Volume 22, Number 1 (5-2008)                   Med J Islam Repub Iran 2008 | Back to browse issues page

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Jamshidi K, Modaresnejad H. Osteoarticular allograft reconstruction of the distal radius after giant cell tumor resection. Med J Islam Repub Iran. 2008; 22 (1) :1-7
URL: http://mjiri.iums.ac.ir/article-1-58-en.html

Associate Professor of Orthopedics, Iran University of Medical Sciences. Shafa Yahyaiyan Hospital, Tehran, Iran. , jamshidi_k@yahoo.com
Abstract:   (4593 Views)


 Background: Resection of the distal end of the radius is indicated in the treatment

 of locally aggressive primary benign and malignant bone tumors. The aim of this study

 was to evaluate the technique of osteoarticular allograft reconstruction of the distal radius after wide excision of a giant-cell tumor.

 Methods: We analyzed 15 patients retrospectively who had reconstruction of the

 distal aspect of the radius with use of an osteoarticular allograft, between 1981 and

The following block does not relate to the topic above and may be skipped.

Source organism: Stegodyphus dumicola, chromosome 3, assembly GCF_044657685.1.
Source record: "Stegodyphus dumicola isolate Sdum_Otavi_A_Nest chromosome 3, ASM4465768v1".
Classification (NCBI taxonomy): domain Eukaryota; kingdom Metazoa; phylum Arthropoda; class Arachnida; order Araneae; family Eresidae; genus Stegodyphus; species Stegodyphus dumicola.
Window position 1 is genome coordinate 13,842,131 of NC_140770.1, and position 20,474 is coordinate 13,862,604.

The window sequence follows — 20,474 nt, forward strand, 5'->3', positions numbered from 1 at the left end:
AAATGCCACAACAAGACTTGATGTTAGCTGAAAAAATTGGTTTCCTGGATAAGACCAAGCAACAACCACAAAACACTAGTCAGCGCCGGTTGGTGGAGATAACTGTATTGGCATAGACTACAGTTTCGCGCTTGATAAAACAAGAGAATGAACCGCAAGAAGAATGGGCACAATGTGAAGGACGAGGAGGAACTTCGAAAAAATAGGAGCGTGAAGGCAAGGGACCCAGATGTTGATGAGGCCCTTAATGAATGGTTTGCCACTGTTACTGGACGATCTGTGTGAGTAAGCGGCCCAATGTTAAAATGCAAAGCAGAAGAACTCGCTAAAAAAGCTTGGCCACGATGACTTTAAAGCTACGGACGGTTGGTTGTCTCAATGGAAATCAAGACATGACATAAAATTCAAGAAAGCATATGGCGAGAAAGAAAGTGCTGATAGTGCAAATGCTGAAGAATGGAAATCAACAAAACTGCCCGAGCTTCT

2005 after excision of a giant-cell tumor with a minimum follow-up of 2 years (range:

  26–125 months, median: 45 months).

 Results: 15 consecutive patients with a Campanacci grade 3 giant-cell tumor of the

 distal radius formed the study population. Three patients had a local recurrence at 8, 14

 and 18 months. Non-:::union::: of the osteotomy line was diagnosed 6 months after surgery

 in one case and needed bone grafting. Distal radio–ulnar joint instability was observed

 in nine cases. Subchondral bone alterations and joint narrowing were present in all cases but were painful in only one patient. Five patients needed a revision of the osteoarticular allograft, at an average of 5.4 years (range: 0.8 to 12 years) after the initial reconstruction. The reason for the revision was a fracture of the allograft in four patients and recurrence of the tumor in one. Of the fifteen patients in whom the osteoarticular allograft survived, five patients reported no functional limitation, eight had limitation in

 the ability to perform strenuous activities, and two had limitation in the ability to perform

 moderate activities. The average range of motion of the wrist was 35 degrees of

 dorsiflexion, 30 degrees of volar flexion, 10 degrees of radial deviation, 14 degrees of

 ulnar deviation, 55 degrees of supination, and 70 degrees of pronation.

 Conclusion: Reconstruction of the distal aspect of the radius with use of an osteoarticular allograft was associated with a low rate of recurrence of the tumor, a moderately high rate of revision, and little pain in association with common activities, good function, and a moderate range of motion.


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Type of Study: Original Research | Subject: Orthopedic Surgery

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